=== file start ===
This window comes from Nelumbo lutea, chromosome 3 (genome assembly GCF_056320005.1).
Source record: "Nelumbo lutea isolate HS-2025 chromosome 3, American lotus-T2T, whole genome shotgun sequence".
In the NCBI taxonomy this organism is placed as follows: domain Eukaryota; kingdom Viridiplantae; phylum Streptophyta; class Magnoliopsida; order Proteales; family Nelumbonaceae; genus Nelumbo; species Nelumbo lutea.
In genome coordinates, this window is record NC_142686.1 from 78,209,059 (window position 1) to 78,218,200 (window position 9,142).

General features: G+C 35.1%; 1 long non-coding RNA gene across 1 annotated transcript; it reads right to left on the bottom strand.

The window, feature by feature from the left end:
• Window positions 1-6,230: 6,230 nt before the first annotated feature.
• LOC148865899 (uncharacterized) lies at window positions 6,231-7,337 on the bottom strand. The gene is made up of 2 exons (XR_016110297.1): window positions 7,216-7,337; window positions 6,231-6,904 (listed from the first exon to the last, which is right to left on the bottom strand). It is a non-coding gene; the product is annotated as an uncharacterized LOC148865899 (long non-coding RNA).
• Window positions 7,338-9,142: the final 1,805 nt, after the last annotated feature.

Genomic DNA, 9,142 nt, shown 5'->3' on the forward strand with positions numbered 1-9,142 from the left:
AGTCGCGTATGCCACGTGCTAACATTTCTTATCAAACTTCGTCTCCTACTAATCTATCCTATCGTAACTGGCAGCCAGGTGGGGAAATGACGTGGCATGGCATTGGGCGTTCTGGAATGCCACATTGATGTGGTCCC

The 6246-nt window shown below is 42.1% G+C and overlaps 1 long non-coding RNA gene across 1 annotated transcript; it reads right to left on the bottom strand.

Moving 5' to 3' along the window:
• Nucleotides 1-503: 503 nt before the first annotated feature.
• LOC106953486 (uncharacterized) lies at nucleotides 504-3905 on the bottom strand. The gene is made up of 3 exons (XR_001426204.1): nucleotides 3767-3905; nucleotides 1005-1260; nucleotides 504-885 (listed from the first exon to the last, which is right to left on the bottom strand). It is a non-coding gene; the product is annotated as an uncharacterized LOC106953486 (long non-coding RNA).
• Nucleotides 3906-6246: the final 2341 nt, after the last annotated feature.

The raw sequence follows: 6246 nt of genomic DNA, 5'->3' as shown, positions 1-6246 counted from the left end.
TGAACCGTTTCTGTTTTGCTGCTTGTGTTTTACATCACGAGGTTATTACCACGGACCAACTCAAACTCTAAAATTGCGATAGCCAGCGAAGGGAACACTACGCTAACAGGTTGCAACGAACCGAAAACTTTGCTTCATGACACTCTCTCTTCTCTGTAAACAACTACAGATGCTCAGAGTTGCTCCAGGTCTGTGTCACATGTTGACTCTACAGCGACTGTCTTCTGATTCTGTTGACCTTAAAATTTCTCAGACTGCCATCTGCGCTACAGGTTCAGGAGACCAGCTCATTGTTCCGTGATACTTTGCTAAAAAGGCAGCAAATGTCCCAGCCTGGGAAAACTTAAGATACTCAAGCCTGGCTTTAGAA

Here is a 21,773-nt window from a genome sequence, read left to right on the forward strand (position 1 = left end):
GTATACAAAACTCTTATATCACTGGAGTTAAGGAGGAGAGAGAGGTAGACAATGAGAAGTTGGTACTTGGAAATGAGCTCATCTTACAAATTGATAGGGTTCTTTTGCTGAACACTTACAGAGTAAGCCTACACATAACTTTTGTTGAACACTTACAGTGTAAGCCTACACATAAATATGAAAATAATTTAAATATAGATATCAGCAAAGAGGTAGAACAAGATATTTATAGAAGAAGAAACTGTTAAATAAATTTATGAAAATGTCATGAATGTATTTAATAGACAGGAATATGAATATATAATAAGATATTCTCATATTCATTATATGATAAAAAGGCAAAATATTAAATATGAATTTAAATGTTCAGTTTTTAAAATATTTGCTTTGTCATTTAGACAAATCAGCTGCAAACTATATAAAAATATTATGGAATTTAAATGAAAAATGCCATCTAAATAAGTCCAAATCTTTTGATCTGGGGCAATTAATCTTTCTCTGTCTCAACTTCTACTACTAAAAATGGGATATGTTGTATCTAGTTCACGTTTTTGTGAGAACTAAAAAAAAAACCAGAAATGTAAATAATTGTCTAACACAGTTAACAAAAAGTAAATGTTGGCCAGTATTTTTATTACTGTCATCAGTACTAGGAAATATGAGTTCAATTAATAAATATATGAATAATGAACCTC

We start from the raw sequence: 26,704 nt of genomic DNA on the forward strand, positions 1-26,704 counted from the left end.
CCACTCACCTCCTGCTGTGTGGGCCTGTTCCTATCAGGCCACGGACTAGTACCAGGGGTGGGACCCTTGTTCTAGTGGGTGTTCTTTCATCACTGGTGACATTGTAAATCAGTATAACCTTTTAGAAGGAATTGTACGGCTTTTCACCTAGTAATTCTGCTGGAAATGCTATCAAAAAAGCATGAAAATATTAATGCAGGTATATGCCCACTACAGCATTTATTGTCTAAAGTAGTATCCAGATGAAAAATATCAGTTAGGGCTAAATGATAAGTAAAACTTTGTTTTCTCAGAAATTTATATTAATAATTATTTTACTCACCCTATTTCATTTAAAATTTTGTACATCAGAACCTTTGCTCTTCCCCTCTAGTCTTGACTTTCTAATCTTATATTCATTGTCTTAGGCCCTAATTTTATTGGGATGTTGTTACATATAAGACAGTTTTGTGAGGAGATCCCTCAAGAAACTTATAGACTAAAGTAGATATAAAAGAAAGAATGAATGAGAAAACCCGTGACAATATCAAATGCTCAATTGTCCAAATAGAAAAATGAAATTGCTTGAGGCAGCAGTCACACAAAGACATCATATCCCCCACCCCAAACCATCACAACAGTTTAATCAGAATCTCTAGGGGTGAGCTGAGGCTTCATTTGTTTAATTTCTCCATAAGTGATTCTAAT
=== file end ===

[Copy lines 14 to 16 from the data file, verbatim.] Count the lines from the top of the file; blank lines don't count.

• Nucleotides 1-503: 503 nt before the first annotated feature.
• LOC106953486 (uncharacterized) lies at nucleotides 504-3905 on the bottom strand. The gene is made up of 3 exons (XR_001426204.1): nucleotides 3767-3905; nucleotides 1005-1260; nucleotides 504-885 (listed from the first exon to the last, which is right to left on the bottom strand). It is a non-coding gene; the product is annotated as an uncharacterized LOC106953486 (long non-coding RNA).
• Nucleotides 3906-6246: the final 2341 nt, after the last annotated feature.